There is no provisional patent application in Canada. The provisional application, under United States patent law, is a legal document filed in the United States Patent and Trademark Office (USPTO) that establishes an early filing date, but does not mature into an issued patent unless the applicant files a regular non-provisional patent application within one year. During this period, it is neither published nor examined. A provisional application includes a specification, i.e. a description, and drawing(s) of an invention (drawings are required where necessary for the understanding of the subject matter sought to be patented). The filing of a provisional application allows the applicant to evaluate the market and the value of the invention before fully investing in the regular application process.
The owner of a patent can implement it into the company’s business strategy and use it as a financial asset. Furthermore, a patent can be either sold or licensed. In terms of marketing and image, a patent allows the company to highlight its innovative practices. BENOÎT & CÔTÉ will help turn your ideas into assets on your balance sheet.
Patent licensing agreements are contracts in which the patent owner (the licensor) agrees to grant the licensee the right to make, use, sell, and/or import the claimed invention, usually in return for a royalty or other compensation. This allows a company to expand to other markets through licensing and partnerships. These partnerships can then form the basis for further research aimed at developing novel innovative products or aimed at improving already existing products, all the while maintaining the intellectual rights to the invention.
Plant breeder’s rights
Plant Breeders’ Rights (PBR) are a form of intellectual property rights by which plant breeders can protect their new varieties in the same way an inventor protects a new invention with a patent. The holder of PBR obtains exclusive rights in relation to the propagating material of their variety. The holder is then able to protect the variety from exploitation by others. Algae and mushrooms are exempt.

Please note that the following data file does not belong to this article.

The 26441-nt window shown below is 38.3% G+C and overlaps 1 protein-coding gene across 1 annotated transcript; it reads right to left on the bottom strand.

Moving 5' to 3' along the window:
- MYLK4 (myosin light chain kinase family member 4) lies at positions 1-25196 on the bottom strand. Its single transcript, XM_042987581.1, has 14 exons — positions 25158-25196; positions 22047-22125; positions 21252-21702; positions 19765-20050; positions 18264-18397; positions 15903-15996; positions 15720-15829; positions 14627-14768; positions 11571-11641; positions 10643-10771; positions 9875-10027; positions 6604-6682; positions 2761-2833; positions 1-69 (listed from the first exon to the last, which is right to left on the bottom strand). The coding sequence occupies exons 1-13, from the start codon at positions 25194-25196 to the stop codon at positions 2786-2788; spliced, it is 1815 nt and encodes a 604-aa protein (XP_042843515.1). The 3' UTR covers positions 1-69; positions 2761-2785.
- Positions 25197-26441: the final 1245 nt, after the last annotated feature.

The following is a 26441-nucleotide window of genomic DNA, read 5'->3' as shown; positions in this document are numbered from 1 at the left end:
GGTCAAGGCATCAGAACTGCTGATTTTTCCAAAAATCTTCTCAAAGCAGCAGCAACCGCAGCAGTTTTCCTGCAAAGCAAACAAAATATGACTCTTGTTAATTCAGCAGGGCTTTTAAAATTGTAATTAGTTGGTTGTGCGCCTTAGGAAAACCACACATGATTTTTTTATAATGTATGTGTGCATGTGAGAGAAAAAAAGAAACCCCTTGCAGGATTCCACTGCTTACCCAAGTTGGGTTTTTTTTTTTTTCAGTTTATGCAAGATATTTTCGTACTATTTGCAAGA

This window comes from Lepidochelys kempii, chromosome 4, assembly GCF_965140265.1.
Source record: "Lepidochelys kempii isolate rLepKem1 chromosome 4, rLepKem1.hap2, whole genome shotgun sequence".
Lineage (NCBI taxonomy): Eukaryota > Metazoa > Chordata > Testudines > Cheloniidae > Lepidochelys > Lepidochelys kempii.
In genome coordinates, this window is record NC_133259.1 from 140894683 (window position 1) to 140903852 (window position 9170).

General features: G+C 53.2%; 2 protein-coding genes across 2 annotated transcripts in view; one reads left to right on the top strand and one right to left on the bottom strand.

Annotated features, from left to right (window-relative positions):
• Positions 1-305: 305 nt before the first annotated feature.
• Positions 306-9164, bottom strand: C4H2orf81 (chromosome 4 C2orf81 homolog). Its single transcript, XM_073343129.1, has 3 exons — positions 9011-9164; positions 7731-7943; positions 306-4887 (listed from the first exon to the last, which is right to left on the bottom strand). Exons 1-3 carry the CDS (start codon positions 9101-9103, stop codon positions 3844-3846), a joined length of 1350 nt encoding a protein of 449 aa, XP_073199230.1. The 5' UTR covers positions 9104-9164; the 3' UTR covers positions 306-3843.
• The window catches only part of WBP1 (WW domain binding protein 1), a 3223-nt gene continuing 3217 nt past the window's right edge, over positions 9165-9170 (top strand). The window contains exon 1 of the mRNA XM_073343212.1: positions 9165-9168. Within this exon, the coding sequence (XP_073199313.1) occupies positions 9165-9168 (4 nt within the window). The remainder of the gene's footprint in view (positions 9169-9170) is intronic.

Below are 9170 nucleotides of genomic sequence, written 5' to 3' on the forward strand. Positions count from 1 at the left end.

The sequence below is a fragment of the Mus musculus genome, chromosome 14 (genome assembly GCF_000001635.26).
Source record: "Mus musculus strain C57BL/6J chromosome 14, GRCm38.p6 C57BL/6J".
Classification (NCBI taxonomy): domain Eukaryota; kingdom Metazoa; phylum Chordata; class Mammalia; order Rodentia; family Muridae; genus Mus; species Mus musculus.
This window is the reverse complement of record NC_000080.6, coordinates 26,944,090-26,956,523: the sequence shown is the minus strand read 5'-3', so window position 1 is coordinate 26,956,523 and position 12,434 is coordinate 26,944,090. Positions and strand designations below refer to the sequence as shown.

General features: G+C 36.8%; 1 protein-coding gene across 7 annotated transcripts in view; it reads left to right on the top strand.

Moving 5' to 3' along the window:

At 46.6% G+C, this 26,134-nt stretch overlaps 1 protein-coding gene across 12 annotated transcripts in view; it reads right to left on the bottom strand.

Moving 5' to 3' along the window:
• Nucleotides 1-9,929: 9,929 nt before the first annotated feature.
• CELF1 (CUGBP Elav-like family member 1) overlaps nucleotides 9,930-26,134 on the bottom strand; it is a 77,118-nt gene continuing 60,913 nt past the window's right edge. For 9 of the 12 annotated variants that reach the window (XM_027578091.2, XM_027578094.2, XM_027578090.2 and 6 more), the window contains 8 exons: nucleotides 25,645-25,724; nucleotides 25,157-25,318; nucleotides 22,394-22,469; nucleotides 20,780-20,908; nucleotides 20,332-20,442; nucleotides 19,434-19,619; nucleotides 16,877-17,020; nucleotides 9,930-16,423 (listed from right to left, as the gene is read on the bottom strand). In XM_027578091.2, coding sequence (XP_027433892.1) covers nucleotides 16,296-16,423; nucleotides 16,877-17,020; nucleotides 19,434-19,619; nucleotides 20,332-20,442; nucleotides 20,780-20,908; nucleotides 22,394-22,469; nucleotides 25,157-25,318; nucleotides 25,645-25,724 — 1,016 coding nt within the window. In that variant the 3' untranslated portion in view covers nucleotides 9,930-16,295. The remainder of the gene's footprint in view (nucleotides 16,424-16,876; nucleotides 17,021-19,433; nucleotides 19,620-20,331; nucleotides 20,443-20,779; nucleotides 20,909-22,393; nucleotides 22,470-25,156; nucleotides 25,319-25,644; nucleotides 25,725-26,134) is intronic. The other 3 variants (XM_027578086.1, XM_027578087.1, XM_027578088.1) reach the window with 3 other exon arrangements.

Plant Breeders’ Rights (PBR) give owners exclusive rights on new varieties of vegetation. To receive protection, the variety must be new (never-before-sold and different from other varieties), homogenous (all plants of the variety must be identical) and stable (each subsequent generation must be identical to the last).
The owner of Plant Breeders’ Rights (PBR) is authorized to control the reproductive material and sale for a period of 18 years.
A demand for the variety is filed with Agriculture Canada. Agriculture Canada will then examine the variety and publish it in the Plant Varieties Journal resulting in a six month period for other parties to oppose the demand. Once accepted, Agriculture Canada will issue a certificate granting an exclusive right for a period of 18 years. The certificate can be transferred, sold or licensed as desired. It is useful to note that all other parties have the right to reproduce, conserve or cultivate the variety(s) for private use without requiring authorization, but cannot derive commercial benefit therefrom.
Registering an industrial design gives its creators exclusive rights to the design. There is no protection without registration. Registration prevents competitors from using such a design for commercial ends, or to sell, rent or showcase a registered design or similar design.
Industrial designs are about how things look. More technically speaking, they are the visual features of shape, configuration, pattern or ornament, or any combination of these features, applied to a finished article. The design must possess characteristics that are visually captivating. To be registered, the design must be original.
The owner of a design (usually the one who has created it, or the person who has contracted out the work for such a design) can register directly. It is highly recommended to consult with a licensed patent/trademark agent or lawyer before preparing an application to ensure that the application is in conformity with the guidelines set out by the Canadian Intellectual Property Office (CIPO).